"types" - was Barcoding (animal) life
MichaelB at TEPAPA.GOVT.NZ
Wed Feb 5 10:24:11 CST 2003
The "Type" concept is a nomenclatural one - and statistics don't really come
into the matter, as I see it. The concept ties a name to a specimen, and
therefore makes the name definable in an exact sense (in that it refers at
least to that specimen). How widely you apply that name (e.g. to a range of
other specimens) is a matter of interpretation, and there will often be
seriously conflicting views on such matters.
Modifying the type concept such that you would need multiple (geographically
spread) specimens, would just be asking for trouble. Two biologist could
easily disagree as to whether the "types" represent one or more biological
entities (species, subsp. etc) - no matter how carefully the work is done.
If conflicting later classifications are proposed, what then happens about
the application of names? You would probably end up (through
lectotypification) with a re-narrowing of type concept for particular taxa -
then aren't you back where you started?
Obviously for any study that seeks to assess the circumscriptions and/or
relationships of taxa (using molecules, morphology, whatever) you need to
include reasonable sample sizes to ensure the soundness of your conclusions.
You also need to know where the "type" sits in relation to your assessment
of variation - so you know how to apply names to the taxa you perceive. But
there is no need to think of "types" as representative of all (or most)
variation in the taxa you recognise.
Dr Michael Bayly
Research Scientist in Plant Biosystematics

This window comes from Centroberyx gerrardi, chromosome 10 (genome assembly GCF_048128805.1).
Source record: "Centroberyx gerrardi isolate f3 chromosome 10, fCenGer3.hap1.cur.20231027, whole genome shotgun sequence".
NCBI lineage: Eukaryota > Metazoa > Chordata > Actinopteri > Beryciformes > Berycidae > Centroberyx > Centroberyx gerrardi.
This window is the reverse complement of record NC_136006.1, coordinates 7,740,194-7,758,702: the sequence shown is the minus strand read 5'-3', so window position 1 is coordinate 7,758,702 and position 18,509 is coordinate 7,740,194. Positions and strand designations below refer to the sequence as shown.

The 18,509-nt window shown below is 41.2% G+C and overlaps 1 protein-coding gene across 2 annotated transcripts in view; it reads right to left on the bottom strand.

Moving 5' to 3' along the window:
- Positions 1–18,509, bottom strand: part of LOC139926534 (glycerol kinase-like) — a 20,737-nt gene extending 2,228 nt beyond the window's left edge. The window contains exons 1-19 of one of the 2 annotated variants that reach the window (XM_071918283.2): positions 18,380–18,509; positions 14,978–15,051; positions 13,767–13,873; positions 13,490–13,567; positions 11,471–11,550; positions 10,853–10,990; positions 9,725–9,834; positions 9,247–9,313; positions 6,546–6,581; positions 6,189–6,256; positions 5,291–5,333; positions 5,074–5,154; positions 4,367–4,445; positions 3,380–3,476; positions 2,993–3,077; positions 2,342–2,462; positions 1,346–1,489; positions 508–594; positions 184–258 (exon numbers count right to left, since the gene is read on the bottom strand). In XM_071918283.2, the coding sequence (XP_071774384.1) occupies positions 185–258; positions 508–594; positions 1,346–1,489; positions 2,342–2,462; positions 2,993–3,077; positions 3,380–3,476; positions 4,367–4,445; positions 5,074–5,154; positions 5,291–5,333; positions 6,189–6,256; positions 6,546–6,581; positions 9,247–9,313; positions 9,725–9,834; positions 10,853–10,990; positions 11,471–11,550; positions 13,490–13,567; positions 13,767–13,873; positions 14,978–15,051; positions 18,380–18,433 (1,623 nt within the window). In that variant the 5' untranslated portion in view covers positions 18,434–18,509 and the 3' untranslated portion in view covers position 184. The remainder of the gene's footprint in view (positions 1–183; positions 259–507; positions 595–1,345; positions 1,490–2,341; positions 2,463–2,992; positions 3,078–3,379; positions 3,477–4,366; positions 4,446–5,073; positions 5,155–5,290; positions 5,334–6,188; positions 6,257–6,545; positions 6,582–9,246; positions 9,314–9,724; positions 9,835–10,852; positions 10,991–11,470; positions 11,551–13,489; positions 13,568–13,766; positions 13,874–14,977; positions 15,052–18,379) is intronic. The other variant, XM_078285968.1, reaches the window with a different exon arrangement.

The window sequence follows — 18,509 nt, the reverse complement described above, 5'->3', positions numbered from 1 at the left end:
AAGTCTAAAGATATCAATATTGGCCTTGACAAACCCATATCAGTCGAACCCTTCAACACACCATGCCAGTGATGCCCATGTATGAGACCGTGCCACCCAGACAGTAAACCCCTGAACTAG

Museum of New Zealand Te Papa Tongarewa
PO Box 467
Wellington, New Zealand
Ph: +644 381 7262
Fax: +644 381 7070
From: STEPHEN MANNING [mailto:SDMANNING at ASUB.EDU]
Sent: Wednesday, 5 February 2003 9:31 a.m.
To: TAXACOM at USOBI.ORG
Subject: Re: Barcoding (animal) life
At 11:12 AM 2/4/03 -0600, Richard Zander wrote:
>By reliably identifying organisms, you mean like forensic DNA typing? Is
>that what taxonomists do? Identify organisms?
>I think taxonomists do a lot more. As to money, we taxonomists have 250
>years of the Linnaean endeavor behind us and have generated or mediated
>great economic gains for the human race. A billion dollars is to laugh at.
>(Oh, that's slightly rhetorical, since my 2004 research budget is presently
>Sure, I agree with you that molecular and morphological work can proceed
>simultaneously. The fact that it is mainly molecular work that is now
>(grants, positions) indicates that such synergy must be rare and getting
>rarer. The Planetary Biodiversity Inventory now supported by the U.S.'s
>National Science Foundation is a worthy exception.
>_Everybody_ ducks my concerns about the statistical basis behind
>of phylogenetic estimation. Your response, Andrew, ("Yawwn") is at least
Richard et al.,
We have some things in common! First, my research budget for 2004 is also
zero. Second, I have been troubled for quite awhile by the thought that
phylogenetic analyses even at the family or higher level, let alone at the